Olfaction guides goal-directed behaviours including feeding. To investigate how central olfactory neural circuits control feeding behaviour in mice, we performed retrograde tracing from the lateral hypothalamus (LH), an important feeding centre. We observed a cluster of retrogradely labelled cells distributed in the posteroventral region of the olfactory peduncle. Histochemical analyses revealed that the majority of these retrogradely labelled projection neurons expressed glutamic acid decarboxylase 65/67 (GAD65/67), but not vesicular glutamate transporter 1 (VGluT1). We named this region containing GABAergic projection neurons the ventral olfactory nucleus (VON) to differentiate it from the conventional olfactory peduncle. VON neurons were less immunoreactive for DARPP-32, a striatal neuron marker, compared to neurons in the olfactory tubercle and nucleus accumbens, which distinguished the VON from the ventral striatum. Fluorescent labelling confirmed putative synaptic contacts between VON neurons and olfactory bulb projection neurons. Rabies-virus-mediated trans-synaptic labelling revealed that VON neurons received synaptic inputs from the olfactory bulb, other olfactory cortices, horizontal limb of the diagonal band, and prefrontal cortex. Collectively, these results identify novel GABAergic projection neurons in the olfactory cortex that may integrate olfactory sensory and top-down inputs and send inhibitory output to the LH, which may modulate odour-guided LH-related behaviours.
The central olfactory system translates odour information into motivated behaviours, including appetite-based food approach and eating behaviours1. Recent studies have revealed neuronal circuit mechanisms by which odorants evoke specific behaviours, such as fear responses to predator odours2,3 and attractive responses to social odours4. However, it is still unclear how central olfactory neural circuits control feeding-related behaviours in mammals.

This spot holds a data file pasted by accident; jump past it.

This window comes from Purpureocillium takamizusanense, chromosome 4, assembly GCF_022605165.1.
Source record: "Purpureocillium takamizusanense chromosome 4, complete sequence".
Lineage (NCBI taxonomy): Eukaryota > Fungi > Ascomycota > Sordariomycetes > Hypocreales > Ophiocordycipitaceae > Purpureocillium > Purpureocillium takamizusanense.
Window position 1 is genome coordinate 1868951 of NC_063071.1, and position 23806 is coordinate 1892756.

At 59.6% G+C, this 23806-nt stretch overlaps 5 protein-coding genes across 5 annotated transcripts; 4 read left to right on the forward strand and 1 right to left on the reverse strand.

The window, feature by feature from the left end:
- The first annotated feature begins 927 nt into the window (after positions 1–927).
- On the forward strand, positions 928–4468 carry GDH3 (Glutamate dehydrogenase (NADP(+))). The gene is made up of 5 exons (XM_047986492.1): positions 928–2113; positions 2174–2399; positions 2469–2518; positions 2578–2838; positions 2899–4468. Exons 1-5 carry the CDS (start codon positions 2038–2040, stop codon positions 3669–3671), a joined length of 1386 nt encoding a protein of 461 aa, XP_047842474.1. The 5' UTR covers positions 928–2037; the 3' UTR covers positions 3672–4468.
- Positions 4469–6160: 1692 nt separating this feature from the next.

Odorants activate olfactory sensory neurons and are coded by activation of specific combinations of glomeruli in the olfactory bulb (OB), the first relay centre of the central olfactory system5. Mitral cells and tufted cells (M/TCs) are projection neurons in the OB. They convey odour information to several areas in the olfactory cortex which is composed of the anterior olfactory nucleus (AON), tenia tecta, dorsal peduncular cortex, anterior piriform cortex (APC), olfactory tubercle (OT), posterior piriform cortex (PPC), cortical amygdaloid nuclei, and lateral entorhinal cortex6.
Knowledge of neural pathways from the olfactory cortex to the lateral hypothalamus (LH), an important feeding centre, is crucial to identify how olfactory information is translated into feeding-related behaviours7. Price et al. examined the neural connections between the central olfactory system and LH in rats8, and reported that several areas of the olfactory cortex have axonal projections to the LH. Since then, however, there have been a paucity of neuroanatomical studies investigating how olfactory information is conveyed to the LH in mammals.
Here, we examined the neural pathways from the central olfactory system to the LH in mice using cholera toxin B subunit (CTB) alongside viral and genetic techniques to trace neural circuits. In agreement with previous findings indicating that the LH receives inputs from the AON, ventral tenia tecta (VTT), APC, and OT8, we observed a subset of retrogradely labelled cells clustered in a postero-ventral region of the olfactory peduncle. Our analyses revealed that the majority of LH-projecting neurons in this region were GABAergic, in contrast to the AON and VTT where principal neurons are glutamatergic. We also observed that these GABAergic neurons extended dendrites to layer I of the olfactory cortex and received synaptic inputs from olfactory bulb neurons. These results suggest a novel population of GABAergic neurons in the olfactory cortex projecting to the LH.
Retrograde tracing from the LH revealed a cluster of GABAergic neurons in the olfactory peduncle